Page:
When Mike Baird fronted the NSW people five years ago and told them he wanted to sell off their electricity poles and wires, cynics thought he’d never convince them.
But Baird was the master salesman.
His pitch was to hang up the For Sale sign around NSW — a plan that would eventually net the state $34 billion for the sales of electricity poles and wires and other assets.
Labor embarked on a fierce scare campaign about selling the electricity network to international actors, but Baird prevailed.
The spoils went far and wide, injecting NSW with enough money to ride high on economic good times as major projects like the Sydney Metro City and Southwest, Parramatta Light Rail, WestConnex and the Western Sydney Stadium were funded.
Jobs, investment and construction were plentiful.
Treasury estimates now that the current $93 billion pipeline of infrastructure projects is driving 110,000 jobs a year over the next for year.
But wait. What happens when the cash runs out? What happens when the music stops playing?
Because that’s exactly what we’re on the cusp of — and it’s going to happen against an already soft economy.
The fear of Sydney stalling is already being quietly voiced in engineering firms and urban planning offices.
A slew of big projects going forward remain unfunded.
The onus now is on the Berejiklian government to activate phase 2.0 of the great building Sydney dream.
Treasurer Dominic Perrottet is unequivocally committed to continuing the state’s infrastructure story.
Speaking in his Parliament House office this week, Perrottet told me the had no intention to take his foot off the pedal when it came to building future infrastructure projects.
“We are rebuilding Sydney. We are taking our city from good to great. We’re building not just for now but for the future generation,” he said.
He conceded there were several big unfunded projects waiting in the wings and did not shy away from finding money for them.
It won’t be easy. The economy is lagging and when Perrottet hands down the mid-year budget update in coming weeks, it is likely there will be writedowns.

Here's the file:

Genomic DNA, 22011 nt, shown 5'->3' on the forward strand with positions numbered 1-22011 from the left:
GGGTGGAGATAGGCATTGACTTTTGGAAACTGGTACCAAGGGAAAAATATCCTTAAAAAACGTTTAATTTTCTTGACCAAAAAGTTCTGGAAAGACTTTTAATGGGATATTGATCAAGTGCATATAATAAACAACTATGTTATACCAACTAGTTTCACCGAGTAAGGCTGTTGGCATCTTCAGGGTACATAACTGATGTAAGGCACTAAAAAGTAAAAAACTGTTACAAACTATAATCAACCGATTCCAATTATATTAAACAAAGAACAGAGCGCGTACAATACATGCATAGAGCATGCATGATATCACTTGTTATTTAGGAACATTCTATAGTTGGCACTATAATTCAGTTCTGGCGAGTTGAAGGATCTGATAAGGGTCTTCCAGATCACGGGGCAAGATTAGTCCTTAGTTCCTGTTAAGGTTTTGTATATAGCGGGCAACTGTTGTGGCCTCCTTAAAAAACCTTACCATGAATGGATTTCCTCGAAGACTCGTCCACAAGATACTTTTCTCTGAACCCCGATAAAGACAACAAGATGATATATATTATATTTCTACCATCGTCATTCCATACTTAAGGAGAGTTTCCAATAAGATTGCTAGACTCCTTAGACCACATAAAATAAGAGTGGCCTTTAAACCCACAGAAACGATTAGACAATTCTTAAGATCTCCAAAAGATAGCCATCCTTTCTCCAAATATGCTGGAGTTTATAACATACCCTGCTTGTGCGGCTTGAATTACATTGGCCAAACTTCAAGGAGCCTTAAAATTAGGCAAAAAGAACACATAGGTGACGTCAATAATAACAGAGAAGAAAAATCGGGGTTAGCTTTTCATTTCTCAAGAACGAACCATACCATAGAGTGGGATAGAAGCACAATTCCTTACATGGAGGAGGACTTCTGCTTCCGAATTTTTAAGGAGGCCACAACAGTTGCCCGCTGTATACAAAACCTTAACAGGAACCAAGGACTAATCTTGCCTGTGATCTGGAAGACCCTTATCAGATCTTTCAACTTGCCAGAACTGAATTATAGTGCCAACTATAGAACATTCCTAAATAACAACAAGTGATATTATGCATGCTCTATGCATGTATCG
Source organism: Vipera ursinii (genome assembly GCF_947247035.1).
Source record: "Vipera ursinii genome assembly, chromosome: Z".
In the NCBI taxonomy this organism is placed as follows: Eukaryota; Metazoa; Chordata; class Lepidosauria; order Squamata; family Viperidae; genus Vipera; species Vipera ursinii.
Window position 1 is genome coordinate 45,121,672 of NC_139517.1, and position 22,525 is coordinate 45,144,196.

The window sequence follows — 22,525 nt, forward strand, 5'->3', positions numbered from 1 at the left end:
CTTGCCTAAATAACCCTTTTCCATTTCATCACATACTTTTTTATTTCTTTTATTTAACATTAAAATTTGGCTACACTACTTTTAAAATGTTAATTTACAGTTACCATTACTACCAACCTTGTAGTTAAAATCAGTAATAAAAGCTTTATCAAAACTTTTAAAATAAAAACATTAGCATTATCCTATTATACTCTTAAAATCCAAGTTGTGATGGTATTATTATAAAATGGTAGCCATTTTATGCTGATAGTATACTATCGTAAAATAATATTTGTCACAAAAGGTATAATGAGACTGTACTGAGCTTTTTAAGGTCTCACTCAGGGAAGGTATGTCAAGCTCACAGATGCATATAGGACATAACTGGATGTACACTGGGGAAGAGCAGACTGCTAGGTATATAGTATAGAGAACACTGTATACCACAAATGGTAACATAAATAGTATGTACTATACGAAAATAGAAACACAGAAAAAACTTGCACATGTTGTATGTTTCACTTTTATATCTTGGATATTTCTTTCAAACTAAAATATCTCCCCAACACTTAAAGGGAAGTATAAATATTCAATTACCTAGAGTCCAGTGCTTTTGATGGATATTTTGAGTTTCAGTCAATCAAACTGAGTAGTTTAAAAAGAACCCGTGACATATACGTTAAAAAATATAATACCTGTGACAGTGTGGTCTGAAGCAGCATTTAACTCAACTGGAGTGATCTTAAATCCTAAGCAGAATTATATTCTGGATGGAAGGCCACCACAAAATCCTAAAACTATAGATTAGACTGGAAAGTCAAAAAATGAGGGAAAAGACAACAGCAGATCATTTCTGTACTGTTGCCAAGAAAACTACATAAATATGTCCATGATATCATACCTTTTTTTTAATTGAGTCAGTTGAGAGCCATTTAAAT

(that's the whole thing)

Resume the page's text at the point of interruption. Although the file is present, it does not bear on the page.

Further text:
This means future projects will be funded through a combination of borrowing more money at low rates and selling off assets.
Many people will be questioning whether it makes sense, too, to sell off assets such as WestConnex in an attempt to avoid debt at a time when money can be borrowed at historically cheap interest rates.
Spoiler alert — they are likely to borrow as well.
Perrottet is relaxed about debt even as he faces a $38 billion debt bomb over the forward estimates. On the one hand, borrowing rates are almost criminally cheap, and then on top of that he has the security of his future fund which he created two years ago and will hold $29 billion by 2029.
It was Baird who embraced the term “asset recycling” — a pivot away from the politically poisonous term “asset sales” which had seen Queensland Premier Anna Bligh come undone.
Baird’s concept was that assets are never just sold — the money is recycled into new assets, allowing the state to continue to grow in value.
In this sense, it’s running the state like a corporation that’s in the business of constructing infrastructure, selling it, and then using the proceeds to build more of the stuff.
This economically astute concept allows politicians to sell the benefit of the transaction, which is important because Labor will mount a strong attack should private operators be seen to be doing a worse job than government.
Think the controversy over the land registry, or the threat of industrial action over privatised bus services in the Inner West.
Earlier this year, speaking of Baird’s poles and wires sale, Premier Gladys Berejiklian remarked “would you look out the window and own the electricity pole on the corner, or would you rather us build a new hospital up the road?”
Her political calculation is that the answer is simple.
The government is already doing a scoping study which paves the way for selling its forestry corporation assets.
You’d be wise to expect the remaining stake in Sydney Motorway Corporation will also go under the hammer, which requires no legislation and therefore no messy political fight.
After that, it gets harder.
The Nationals will have a brawl with the government if it tries to sell off the bush-based Essential Energy.
A further sale of Ausgrid requires legislation and the government will face a hostile upper house.
Selling off water assets would be politically poisonous in the current climate of drought.
Perrottet and Berejiklian have their work cut out for them.
Sydney must keep moving. There is no doubt about that.
The government has built its legacy on driving growth and it knows full well that it can’t afford to stop now.
It’s never easy to convince voters you want to sell off their family heirlooms, but this government has done it before.
Doing nothing is not an option. Sydney must continue to grow and this is even more important as the economic headwinds blow.